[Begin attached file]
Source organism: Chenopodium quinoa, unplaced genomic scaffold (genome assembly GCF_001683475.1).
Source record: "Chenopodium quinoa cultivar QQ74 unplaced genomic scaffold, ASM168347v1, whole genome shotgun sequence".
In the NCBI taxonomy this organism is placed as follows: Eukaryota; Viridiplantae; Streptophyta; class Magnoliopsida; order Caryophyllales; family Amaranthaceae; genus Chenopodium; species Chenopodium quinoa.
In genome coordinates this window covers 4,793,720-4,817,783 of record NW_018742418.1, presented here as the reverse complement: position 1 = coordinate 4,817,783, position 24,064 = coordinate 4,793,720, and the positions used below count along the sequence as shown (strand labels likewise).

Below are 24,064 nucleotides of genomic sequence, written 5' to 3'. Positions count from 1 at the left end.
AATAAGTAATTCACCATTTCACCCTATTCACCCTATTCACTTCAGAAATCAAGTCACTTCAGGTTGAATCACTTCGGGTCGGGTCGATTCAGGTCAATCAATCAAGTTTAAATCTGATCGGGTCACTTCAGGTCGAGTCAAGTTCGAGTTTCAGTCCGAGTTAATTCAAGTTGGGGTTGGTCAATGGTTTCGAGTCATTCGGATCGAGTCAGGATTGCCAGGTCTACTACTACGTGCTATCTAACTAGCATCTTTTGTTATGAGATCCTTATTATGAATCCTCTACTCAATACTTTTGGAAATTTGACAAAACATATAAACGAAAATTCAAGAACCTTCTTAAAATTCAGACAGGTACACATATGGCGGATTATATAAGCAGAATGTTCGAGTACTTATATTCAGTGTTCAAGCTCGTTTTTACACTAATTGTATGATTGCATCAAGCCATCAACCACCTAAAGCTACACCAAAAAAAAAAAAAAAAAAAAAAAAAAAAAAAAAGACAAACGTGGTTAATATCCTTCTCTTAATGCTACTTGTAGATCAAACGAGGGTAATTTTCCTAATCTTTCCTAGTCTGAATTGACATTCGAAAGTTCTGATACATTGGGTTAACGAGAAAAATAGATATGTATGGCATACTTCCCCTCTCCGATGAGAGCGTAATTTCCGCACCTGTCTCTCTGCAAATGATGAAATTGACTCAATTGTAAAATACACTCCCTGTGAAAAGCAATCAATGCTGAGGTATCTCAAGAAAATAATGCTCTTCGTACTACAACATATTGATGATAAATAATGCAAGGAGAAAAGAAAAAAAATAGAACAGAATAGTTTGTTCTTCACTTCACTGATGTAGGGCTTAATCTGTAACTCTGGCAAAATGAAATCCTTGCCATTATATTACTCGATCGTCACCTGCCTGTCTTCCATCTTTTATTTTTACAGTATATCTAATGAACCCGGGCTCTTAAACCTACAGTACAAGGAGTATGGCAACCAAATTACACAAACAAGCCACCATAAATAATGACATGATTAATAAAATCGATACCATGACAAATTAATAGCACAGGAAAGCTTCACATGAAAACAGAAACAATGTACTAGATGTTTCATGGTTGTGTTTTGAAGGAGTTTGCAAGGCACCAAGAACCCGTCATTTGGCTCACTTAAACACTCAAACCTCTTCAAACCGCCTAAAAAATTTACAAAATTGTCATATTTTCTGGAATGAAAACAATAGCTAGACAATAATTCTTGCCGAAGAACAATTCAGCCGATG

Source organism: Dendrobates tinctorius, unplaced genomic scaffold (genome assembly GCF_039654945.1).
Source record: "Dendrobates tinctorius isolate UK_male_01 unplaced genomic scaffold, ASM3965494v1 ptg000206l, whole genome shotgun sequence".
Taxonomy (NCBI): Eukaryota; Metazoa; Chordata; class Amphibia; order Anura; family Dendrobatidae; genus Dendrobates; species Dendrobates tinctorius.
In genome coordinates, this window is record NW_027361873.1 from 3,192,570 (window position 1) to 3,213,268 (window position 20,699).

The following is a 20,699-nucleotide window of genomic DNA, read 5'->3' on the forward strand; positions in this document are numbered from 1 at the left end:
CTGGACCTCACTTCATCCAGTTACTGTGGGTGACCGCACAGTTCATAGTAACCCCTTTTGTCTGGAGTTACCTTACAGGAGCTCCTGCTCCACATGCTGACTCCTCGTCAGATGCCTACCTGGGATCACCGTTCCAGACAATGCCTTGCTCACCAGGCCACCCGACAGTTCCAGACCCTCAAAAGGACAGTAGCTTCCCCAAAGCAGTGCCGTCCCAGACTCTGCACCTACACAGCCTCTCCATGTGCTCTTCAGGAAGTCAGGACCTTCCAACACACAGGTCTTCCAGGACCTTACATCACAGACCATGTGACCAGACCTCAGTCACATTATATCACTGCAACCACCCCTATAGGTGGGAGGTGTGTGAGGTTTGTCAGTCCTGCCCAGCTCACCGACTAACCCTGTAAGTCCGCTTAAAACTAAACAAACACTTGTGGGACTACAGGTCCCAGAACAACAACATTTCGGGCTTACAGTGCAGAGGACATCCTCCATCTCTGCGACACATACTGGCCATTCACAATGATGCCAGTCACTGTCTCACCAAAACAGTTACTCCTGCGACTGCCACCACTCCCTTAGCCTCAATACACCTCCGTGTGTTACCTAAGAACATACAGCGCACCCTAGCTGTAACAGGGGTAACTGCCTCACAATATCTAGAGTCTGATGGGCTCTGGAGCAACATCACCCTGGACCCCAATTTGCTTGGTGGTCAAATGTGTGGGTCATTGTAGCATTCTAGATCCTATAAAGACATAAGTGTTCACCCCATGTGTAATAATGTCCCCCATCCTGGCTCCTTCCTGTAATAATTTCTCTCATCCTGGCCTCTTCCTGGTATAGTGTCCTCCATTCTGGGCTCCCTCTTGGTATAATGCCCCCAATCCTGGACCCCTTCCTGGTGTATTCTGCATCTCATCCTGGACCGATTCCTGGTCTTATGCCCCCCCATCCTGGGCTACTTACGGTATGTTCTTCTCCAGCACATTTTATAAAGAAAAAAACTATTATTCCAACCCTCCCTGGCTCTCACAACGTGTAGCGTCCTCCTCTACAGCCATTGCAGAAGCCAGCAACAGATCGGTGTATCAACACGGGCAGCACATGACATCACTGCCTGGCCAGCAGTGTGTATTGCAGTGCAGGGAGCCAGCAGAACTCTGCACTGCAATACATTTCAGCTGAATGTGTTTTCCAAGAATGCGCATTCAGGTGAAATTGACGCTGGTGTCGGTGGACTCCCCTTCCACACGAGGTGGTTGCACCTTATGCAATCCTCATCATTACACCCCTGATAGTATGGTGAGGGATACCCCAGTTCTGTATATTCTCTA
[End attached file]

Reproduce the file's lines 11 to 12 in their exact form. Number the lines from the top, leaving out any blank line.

The following is a 20,699-nucleotide window of genomic DNA, read 5'->3' on the forward strand; positions in this document are numbered from 1 at the left end:
CTGGACCTCACTTCATCCAGTTACTGTGGGTGACCGCACAGTTCATAGTAACCCCTTTTGTCTGGAGTTACCTTACAGGAGCTCCTGCTCCACATGCTGACTCCTCGTCAGATGCCTACCTGGGATCACCGTTCCAGACAATGCCTTGCTCACCAGGCCACCCGACAGTTCCAGACCCTCAAAAGGACAGTAGCTTCCCCAAAGCAGTGCCGTCCCAGACTCTGCACCTACACAGCCTCTCCATGTGCTCTTCAGGAAGTCAGGACCTTCCAACACACAGGTCTTCCAGGACCTTACATCACAGACCATGTGACCAGACCTCAGTCACATTATATCACTGCAACCACCCCTATAGGTGGGAGGTGTGTGAGGTTTGTCAGTCCTGCCCAGCTCACCGACTAACCCTGTAAGTCCGCTTAAAACTAAACAAACACTTGTGGGACTACAGGTCCCAGAACAACAACATTTCGGGCTTACAGTGCAGAGGACATCCTCCATCTCTGCGACACATACTGGCCATTCACAATGATGCCAGTCACTGTCTCACCAAAACAGTTACTCCTGCGACTGCCACCACTCCCTTAGCCTCAATACACCTCCGTGTGTTACCTAAGAACATACAGCGCACCCTAGCTGTAACAGGGGTAACTGCCTCACAATATCTAGAGTCTGATGGGCTCTGGAGCAACATCACCCTGGACCCCAATTTGCTTGGTGGTCAAATGTGTGGGTCATTGTAGCATTCTAGATCCTATAAAGACATAAGTGTTCACCCCATGTGTAATAATGTCCCCCATCCTGGCTCCTTCCTGTAATAATTTCTCTCATCCTGGCCTCTTCCTGGTATAGTGTCCTCCATTCTGGGCTCCCTCTTGGTATAATGCCCCCAATCCTGGACCCCTTCCTGGTGTATTCTGCATCTCATCCTGGACCGATTCCTGGTCTTATGCCCCCCCATCCTGGGCTACTTACGGTATGTTCTTCTCCAGCACATTTTATAAAGAAAAAAACTATTATTCCAACCCTCCCTGGCTCTCACAACGTGTAGCGTCCTCCTCTACAGCCATTGCAGAAGCCAGCAACAGATCGGTGTATCAACACGGGCAGCACATGACATCACTGCCTGGCCAGCAGTGTGTATTGCAGTGCAGGGAGCCAGCAGAACTCTGCACTGCAATACATTTCAGCTGAATGTGTTTTCCAAGAATGCGCATTCAGGTGAAATTGACGCTGGTGTCGGTGGACTCCCCTTCCACACGAGGTGGTTGCACCTTATGCAATCCTCATCATTACACCCCTGATAGTATGGTGAGGGATACCCCAGTTCTGTATATTCTCTA